It’s the time of year when critics and commentators routinely draw up their best of the year lists, and I’m no exception. In the bumper Christmas edition of The Stage, you can find my critical round-up of the West End year, but in today’s column I want to highlight my 10 favourite musical theatre events of 2014.
Back in August, I declared the Lion “one of the smallest shows in town, featuring just a man and six guitars on an otherwise bare stage. It runs for just 70 minutes. And yet it is, for me, absolutely the best original musical of the year so far, on either side of the Atlantic.” I ended up seeing it a third time, too, and now that the year has drawn to a close, it simply hasn’t been bettered in content or execution. Benjamin Scheuer’s deeply affecting and personal journey, set to his own thrilling songs, through his childhood battles with his late father and his later struggles with his former girlfriend and his now banished cancer. Scheuer will bring it back to Off-Broadway’s Lynn Redgrave Theatre at Culture Project from February 3. Book your flight now.
The Lion wasn’t the only show I saw at least three times this year. I was also a serial return visitor to the UK premiere of Dogfight, Pasek and Paul’s brutal but eventually beautiful 2012 Off-Broadway musical. Its portrait of misogyny brought charge from some critics that it was itself guilty of misogyny, but portraying something is different to endorsing it. Besides, Laura Jane Matthewson’s astonishing performance of female empowerment – after being used as pawn in a man’s game – silenced all doubts about who held all the cards here. She was tenderly supported by the growing emotional awakening of Jamie Muscato to make this one of the most heartfelt shows of the year.
Also at Southwark Playhouse — now one of the most enterprising theatres in London — Lin-Manuel Miranda’s 2007 Off-Broadway musical In the Heights also received its UK premiere. I loved this rawer, rougher production in London even more than I did when I saw the more polished version in New York. It had a much sweatier vigour, particularly thanks to the choreography of fast-rising star Drew McOnie. There are hopes to get this production to the West End – I only hope they’re able to hold onto the atmosphere they created in Southwark.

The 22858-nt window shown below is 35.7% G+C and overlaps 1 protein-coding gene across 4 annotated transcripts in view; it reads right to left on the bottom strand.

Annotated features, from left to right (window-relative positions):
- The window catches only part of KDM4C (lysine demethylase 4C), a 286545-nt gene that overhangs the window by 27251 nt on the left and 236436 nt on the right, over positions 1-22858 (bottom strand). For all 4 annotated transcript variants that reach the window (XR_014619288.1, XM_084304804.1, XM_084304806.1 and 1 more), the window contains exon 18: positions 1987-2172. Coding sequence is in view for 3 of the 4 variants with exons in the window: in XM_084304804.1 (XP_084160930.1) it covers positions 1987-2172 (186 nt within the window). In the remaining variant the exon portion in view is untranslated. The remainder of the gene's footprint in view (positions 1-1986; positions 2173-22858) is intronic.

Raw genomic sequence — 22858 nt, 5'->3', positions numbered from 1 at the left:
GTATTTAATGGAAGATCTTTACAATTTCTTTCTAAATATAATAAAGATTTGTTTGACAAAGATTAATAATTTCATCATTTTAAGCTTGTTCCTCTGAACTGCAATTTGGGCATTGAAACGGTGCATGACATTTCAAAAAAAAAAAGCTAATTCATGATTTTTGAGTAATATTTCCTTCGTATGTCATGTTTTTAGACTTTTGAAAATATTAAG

Okay, I’m cheating a bit here – this should actually be three separate entries, since each of the three shows presented in the Union Theatre’s celebration of the person I personally consider to be Britain’s foremost theatrical compose was a real gem.
The Dreaming, originally written for the National Youth Music Theatre, was given its first professional outing, and revised Shakespeare’s A Midsummer Night’s Dream to a yearningly romantic score.
Love Story reprised Goodall’s musical 2010 musical – first seen at Chichester and then at the West End’s Duchess – in a captivatingly sincere production that featured performances of quiet, wounding intensity by David Albury and Victoria Serra as the two protagonists, two more of the best performances I saw all year in musicals alongside the two leads in Dogfight (see above).